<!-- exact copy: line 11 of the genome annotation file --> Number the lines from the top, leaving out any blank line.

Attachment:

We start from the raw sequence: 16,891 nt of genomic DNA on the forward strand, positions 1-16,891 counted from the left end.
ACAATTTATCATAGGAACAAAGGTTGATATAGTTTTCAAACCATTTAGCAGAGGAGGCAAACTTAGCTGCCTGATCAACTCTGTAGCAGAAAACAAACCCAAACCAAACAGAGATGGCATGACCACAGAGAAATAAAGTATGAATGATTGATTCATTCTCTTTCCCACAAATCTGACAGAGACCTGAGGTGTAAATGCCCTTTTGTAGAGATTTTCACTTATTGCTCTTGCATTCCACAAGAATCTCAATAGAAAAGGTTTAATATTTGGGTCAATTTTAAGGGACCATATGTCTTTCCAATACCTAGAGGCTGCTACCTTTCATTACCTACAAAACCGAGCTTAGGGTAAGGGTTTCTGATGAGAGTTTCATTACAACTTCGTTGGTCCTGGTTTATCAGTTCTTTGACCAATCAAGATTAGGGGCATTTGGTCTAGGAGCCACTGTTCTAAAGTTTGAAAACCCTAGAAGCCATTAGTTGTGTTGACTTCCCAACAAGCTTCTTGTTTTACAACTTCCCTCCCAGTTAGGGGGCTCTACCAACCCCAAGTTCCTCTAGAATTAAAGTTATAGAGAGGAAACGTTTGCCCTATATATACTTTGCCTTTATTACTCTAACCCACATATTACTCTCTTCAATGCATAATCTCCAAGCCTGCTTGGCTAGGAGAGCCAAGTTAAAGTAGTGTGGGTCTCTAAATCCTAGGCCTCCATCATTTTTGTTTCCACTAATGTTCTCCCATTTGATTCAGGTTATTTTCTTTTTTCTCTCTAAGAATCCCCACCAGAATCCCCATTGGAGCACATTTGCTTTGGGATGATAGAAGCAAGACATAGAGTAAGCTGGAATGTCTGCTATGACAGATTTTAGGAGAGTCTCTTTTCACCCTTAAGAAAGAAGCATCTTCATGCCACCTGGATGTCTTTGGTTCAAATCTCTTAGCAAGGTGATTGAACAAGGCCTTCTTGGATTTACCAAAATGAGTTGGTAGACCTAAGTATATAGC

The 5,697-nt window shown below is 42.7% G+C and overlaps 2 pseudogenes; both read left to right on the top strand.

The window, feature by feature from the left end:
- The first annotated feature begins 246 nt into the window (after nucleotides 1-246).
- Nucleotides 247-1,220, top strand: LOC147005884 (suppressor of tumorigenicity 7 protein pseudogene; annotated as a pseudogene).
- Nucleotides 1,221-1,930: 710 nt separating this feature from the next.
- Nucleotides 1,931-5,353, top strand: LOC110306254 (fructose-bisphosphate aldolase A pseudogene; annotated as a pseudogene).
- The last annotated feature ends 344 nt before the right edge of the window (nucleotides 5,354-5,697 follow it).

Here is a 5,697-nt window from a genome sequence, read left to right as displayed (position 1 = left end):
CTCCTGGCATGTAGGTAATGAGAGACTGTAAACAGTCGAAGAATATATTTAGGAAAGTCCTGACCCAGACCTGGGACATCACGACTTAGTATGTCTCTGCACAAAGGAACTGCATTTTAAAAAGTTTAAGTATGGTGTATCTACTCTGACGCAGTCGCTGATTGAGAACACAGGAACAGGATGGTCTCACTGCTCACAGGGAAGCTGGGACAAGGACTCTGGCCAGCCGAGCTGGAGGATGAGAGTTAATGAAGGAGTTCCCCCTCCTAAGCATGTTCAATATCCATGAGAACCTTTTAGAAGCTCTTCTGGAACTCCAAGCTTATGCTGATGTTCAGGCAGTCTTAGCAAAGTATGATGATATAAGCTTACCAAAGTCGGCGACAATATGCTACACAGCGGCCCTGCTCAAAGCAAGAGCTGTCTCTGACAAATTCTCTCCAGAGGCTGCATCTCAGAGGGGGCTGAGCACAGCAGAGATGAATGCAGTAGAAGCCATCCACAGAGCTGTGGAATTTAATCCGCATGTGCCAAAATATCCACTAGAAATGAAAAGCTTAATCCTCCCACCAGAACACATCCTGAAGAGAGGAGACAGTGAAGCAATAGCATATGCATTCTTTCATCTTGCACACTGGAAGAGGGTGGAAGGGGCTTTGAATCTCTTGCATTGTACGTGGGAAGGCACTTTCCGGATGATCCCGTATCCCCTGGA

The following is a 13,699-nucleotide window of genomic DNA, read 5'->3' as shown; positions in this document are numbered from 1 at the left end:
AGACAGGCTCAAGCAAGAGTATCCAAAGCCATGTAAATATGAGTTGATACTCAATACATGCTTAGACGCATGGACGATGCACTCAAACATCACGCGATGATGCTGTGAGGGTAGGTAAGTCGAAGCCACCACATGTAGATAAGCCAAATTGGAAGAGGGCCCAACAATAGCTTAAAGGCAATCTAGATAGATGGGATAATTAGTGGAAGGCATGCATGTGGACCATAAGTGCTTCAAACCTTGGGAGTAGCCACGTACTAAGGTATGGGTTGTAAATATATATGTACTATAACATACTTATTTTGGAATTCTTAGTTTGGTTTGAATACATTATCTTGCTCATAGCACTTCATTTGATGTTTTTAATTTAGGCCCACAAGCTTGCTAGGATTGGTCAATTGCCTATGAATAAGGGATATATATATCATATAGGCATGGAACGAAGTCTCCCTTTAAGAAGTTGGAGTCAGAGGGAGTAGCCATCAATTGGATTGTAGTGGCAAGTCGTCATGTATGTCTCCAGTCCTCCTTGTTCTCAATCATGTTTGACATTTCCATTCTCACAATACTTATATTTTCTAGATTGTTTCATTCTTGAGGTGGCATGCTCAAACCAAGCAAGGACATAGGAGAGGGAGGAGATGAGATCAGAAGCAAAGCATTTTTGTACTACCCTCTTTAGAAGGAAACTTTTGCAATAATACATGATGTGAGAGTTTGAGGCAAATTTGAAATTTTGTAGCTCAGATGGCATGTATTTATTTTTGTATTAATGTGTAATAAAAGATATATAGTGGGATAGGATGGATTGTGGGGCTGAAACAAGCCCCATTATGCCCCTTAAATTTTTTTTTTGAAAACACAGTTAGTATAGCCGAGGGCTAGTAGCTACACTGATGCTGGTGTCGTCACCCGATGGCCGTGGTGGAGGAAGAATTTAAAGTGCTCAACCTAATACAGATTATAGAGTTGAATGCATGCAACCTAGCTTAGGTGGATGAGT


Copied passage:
CTCCTGGCATGTAGGTAATGAGAGACTGTAAACAGTCGAAGAATATATTTAGGAAAGTCCTGACCCAGACCTGGGACATCACGACTTAGTATGTCTCTGCACAAAGGAACTGCATTTTAAAAAGTTTAAGTATGGTGTATCTACTCTGACGCAGTCGCTGATTGAGAACACAGGAACAGGATGGTCTCACTGCTCACAGGGAAGCTGGGACAAGGACTCTGGCCAGCCGAGCTGGAGGATGAGAGTTAATGAAGGAGTTCCCCCTCCTAAGCATGTTCAATATCCATGAGAACCTTTTAGAAGCTCTTCTGGAACTCCAAGCTTATGCTGATGTTCAGGCAGTCTTAGCAAAGTATGATGATATAAGCTTACCAAAGTCGGCGACAATATGCTACACAGCGGCCCTGCTCAAAGCAAGAGCTGTCTCTGACAAATTCTCTCCAGAGGCTGCATCTCAGAGGGGGCTGAGCACAGCAGAGATGAATGCAGTAGAAGCCATCCACAGAGCTGTGGAATTTAATCCGCATGTGCCAAAATATCCACTAGAAATGAAAAGCTTAATCCTCCCACCAGAACACATCCTGAAGAGAGGAGACAGTGAAGCAATAGCATATGCATTCTTTCATCTTGCACACTGGAAGAGGGTGGAAGGGGCTTTGAATCTCTTGCATTGTACGTGGGAAGGCACTTTCCGGATGATCCCGTATCCCCTGGA